Paradigm shift needed to drive ‘Ghana Beyond Aid’ CIMG President

BY: Jessica Acheampong
• Mr Kojo Mattah
• Mr Kojo Mattah

The National President of the Chartered Institute of Marketing, Ghana (CIMG), Mr Kojo Mattah, has said a paradigm shift in the current development trajectory of the country is required to help drive the Ghana Beyond Aid agenda.

He said this had become important because there was no evidence of how any single country in the world had developed through dependence on aid.

“There is a malaise that needs urgent cure and is again a recognition that our current development trajectory needs an immediate paradigm shift.

 “It is clear that no nation on earth has woven its way out of poverty and created equal opportunities for her citizens with an over-reliance on imported goods without a concerted effort towards industrialisation,” he said at the 29th annual CIMG Marketing Performance Awards held in Accra at the weekend.

He said the government’s resolve to move Ghana from the claws of an aid-dependent and beggar-bowl economy, to a self-sufficient and prosperous nation, which is able to provide all the basic essentials for its people, could be compared to the Marshall Plan of 1948 which could also be referred to as the local Marshall Plan.

“The only drift and reality is that we all have to decide to shift our taste buds and our entire national psyche from the perception that only foreigners can help develop Ghana.

 We can move Ghana beyond aid by eschewing all the vices of graft and corruption and their effects on the cost of services and projects in the country.

It is particularly important to do away with corruption because the ordinary people eventually end up paying a high price for the cost of corruption in the public sector,” he said.

Reflections on theme

Explaining the rationale for choosing the theme for the awards: “Marketing – a Catalyst for Driving Ghana Beyond Aid,” Mr Matta said it was carefully selected to help properly shape the Ghana Beyond Aid agenda, by mainstreaming and positioning the plan at the core of every national discussion and action.

He explained that over-liberalisation and an excessive appetite for foreign support had chocked the economy over the years, hence the need for conscious efforts to reverse the trend.

“The Ghana Beyond Aid mantra cannot remain a mere rhetoric. It is a call to duty.

 It is a renaissance in every facet of our national life. It is a call for change in our educational, legal, governance, political, religious and social structures and systems of the country; it is a call for a collective change in the behavioural patterns of all citizens of our country.

We believe that Ghana has both the material and human capacity to help move us from the current quagmire to a future state of prosperity and hope for all citizens of this country,” he said.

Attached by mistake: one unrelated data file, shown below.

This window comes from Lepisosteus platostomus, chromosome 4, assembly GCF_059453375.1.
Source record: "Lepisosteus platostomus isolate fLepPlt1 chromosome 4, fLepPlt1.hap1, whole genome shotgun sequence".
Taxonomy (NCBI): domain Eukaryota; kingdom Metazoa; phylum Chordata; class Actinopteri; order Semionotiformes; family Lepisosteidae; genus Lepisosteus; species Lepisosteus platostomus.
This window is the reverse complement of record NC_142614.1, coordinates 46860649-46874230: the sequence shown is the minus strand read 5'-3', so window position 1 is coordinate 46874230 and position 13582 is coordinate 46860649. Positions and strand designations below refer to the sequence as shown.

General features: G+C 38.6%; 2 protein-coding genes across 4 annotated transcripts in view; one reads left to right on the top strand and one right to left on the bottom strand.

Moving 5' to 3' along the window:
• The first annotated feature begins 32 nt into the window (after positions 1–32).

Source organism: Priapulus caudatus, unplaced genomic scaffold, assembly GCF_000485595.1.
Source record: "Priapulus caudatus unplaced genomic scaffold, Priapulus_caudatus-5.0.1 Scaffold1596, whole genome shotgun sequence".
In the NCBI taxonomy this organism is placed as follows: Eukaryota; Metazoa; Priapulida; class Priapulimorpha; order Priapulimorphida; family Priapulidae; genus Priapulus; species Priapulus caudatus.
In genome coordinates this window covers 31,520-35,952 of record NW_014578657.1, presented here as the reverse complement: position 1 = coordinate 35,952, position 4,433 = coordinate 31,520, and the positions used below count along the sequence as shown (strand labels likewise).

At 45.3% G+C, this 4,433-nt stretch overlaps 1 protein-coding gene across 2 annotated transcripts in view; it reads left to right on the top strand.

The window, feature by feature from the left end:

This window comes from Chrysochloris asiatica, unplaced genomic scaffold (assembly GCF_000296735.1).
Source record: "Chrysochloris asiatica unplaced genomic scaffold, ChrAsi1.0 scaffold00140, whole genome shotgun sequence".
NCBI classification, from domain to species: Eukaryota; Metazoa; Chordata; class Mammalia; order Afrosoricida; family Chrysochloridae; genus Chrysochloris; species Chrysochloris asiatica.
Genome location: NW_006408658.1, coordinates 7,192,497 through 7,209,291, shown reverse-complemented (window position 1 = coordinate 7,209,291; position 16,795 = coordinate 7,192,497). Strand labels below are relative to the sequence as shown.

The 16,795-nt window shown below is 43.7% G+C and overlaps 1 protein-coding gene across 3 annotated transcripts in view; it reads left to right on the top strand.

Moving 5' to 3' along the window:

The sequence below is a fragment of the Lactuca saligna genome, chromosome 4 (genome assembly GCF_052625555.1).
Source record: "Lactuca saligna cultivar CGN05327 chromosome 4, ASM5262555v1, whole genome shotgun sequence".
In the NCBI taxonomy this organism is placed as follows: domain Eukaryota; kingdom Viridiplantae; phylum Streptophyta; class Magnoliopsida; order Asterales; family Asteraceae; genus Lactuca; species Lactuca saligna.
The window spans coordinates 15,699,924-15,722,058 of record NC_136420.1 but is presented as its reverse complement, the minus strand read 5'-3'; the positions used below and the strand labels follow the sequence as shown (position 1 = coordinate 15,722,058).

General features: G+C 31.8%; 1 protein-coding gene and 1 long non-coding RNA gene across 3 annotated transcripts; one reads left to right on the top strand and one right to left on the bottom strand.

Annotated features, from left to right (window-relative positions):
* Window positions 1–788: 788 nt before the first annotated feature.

The CIMG President also commended the government for choosing to chart a new path of moving Ghana beyond Aid and expressed the readiness of the institute to support the government in that regard.

“We at the CIMG and all marketing professionals are ready to help reposition Brand Ghana, to help mainstream the Ghana Beyond Aid agenda.

It is only when we turn Ghana into a brand and strategically reposition the nation well that those in the marketplace can begin seeing us as relevant players on the world stage.”

“We can achieve this by changing our attitudes towards work and by reducing absenteeism and the many otherwise productive hours wasted at work,” he said.

The Awards

Started 29 years ago, the annual CIMG Marketing Performance Awards was instituted to honour deserving individuals and organisations, who have distinguished themselves in various sectors of the economy with their contributions in various spheres of the national development agenda.

Some individuals and organisations have also been admitted to CIMG Marketing Hall of Fame.

Mr Matta explained that the awards had also gingered many managers and industries to excel in their various fields of endeavour because they had realised that being decorated with an award by the CIMG was an admission into a proud peerage.

“This is the more reason why the Council of the CIMG holds two facets of the assessment very dear to our hearts.

 First, is the qualification criteria, which has been reviewed and elevated to internationally accepted standards and second, is the objective and fair manner in which awardees are selected.”

“Which is why since the turn of the century, we have been adapting and re-engineering the awards scheme to ensure that it remains the most credible industry awards scheme in this part of the hemisphere.

 I must, therefore, add that all of you who will be decorated today with citations and silverwares should be proud of joining the rich cadre of past recipients of these coveted awards,” he added.